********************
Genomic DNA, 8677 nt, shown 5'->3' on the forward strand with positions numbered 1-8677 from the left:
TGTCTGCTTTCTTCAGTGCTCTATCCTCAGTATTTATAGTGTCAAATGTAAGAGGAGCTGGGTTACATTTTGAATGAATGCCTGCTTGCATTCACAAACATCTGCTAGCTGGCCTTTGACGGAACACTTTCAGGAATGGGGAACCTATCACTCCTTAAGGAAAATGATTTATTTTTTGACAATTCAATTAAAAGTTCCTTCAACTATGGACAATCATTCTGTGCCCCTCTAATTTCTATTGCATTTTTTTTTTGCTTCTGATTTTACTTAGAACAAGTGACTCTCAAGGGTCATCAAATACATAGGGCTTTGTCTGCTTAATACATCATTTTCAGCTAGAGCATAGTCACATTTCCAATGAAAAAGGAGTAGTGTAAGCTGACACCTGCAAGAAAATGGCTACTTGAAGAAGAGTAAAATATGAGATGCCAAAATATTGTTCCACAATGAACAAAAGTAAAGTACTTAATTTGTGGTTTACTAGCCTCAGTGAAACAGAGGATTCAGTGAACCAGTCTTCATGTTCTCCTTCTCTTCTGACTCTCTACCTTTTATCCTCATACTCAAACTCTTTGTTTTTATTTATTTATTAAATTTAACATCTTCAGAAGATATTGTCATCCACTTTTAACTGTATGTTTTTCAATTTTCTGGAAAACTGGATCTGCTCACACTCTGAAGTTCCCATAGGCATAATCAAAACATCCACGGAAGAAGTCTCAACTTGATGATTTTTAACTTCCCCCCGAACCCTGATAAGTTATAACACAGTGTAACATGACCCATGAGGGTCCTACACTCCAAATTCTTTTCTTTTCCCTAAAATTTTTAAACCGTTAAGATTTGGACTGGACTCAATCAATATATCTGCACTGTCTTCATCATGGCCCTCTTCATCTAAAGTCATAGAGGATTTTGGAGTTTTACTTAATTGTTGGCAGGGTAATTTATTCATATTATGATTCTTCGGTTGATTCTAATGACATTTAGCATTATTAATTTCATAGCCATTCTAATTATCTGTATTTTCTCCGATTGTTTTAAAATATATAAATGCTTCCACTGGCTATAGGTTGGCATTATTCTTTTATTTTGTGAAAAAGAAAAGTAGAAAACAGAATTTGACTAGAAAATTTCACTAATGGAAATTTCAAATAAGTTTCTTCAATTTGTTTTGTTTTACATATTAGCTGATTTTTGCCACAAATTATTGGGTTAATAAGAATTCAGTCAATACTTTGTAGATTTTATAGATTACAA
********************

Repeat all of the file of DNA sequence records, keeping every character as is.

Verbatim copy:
Genomic DNA, 8677 nt, shown 5'->3' on the forward strand with positions numbered 1-8677 from the left:
TGTCTGCTTTCTTCAGTGCTCTATCCTCAGTATTTATAGTGTCAAATGTAAGAGGAGCTGGGTTACATTTTGAATGAATGCCTGCTTGCATTCACAAACATCTGCTAGCTGGCCTTTGACGGAACACTTTCAGGAATGGGGAACCTATCACTCCTTAAGGAAAATGATTTATTTTTTGACAATTCAATTAAAAGTTCCTTCAACTATGGACAATCATTCTGTGCCCCTCTAATTTCTATTGCATTTTTTTTTTGCTTCTGATTTTACTTAGAACAAGTGACTCTCAAGGGTCATCAAATACATAGGGCTTTGTCTGCTTAATACATCATTTTCAGCTAGAGCATAGTCACATTTCCAATGAAAAAGGAGTAGTGTAAGCTGACACCTGCAAGAAAATGGCTACTTGAAGAAGAGTAAAATATGAGATGCCAAAATATTGTTCCACAATGAACAAAAGTAAAGTACTTAATTTGTGGTTTACTAGCCTCAGTGAAACAGAGGATTCAGTGAACCAGTCTTCATGTTCTCCTTCTCTTCTGACTCTCTACCTTTTATCCTCATACTCAAACTCTTTGTTTTTATTTATTTATTAAATTTAACATCTTCAGAAGATATTGTCATCCACTTTTAACTGTATGTTTTTCAATTTTCTGGAAAACTGGATCTGCTCACACTCTGAAGTTCCCATAGGCATAATCAAAACATCCACGGAAGAAGTCTCAACTTGATGATTTTTAACTTCCCCCCGAACCCTGATAAGTTATAACACAGTGTAACATGACCCATGAGGGTCCTACACTCCAAATTCTTTTCTTTTCCCTAAAATTTTTAAACCGTTAAGATTTGGACTGGACTCAATCAATATATCTGCACTGTCTTCATCATGGCCCTCTTCATCTAAAGTCATAGAGGATTTTGGAGTTTTACTTAATTGTTGGCAGGGTAATTTATTCATATTATGATTCTTCGGTTGATTCTAATGACATTTAGCATTATTAATTTCATAGCCATTCTAATTATCTGTATTTTCTCCGATTGTTTTAAAATATATAAATGCTTCCACTGGCTATAGGTTGGCATTATTCTTTTATTTTGTGAAAAAGAAAAGTAGAAAACAGAATTTGACTAGAAAATTTCACTAATGGAAATTTCAAATAAGTTTCTTCAATTTGTTTTGTTTTACATATTAGCTGATTTTTGCCACAAATTATTGGGTTAATAAGAATTCAGTCAATACTTTGTAGATTTTATAGATTACAA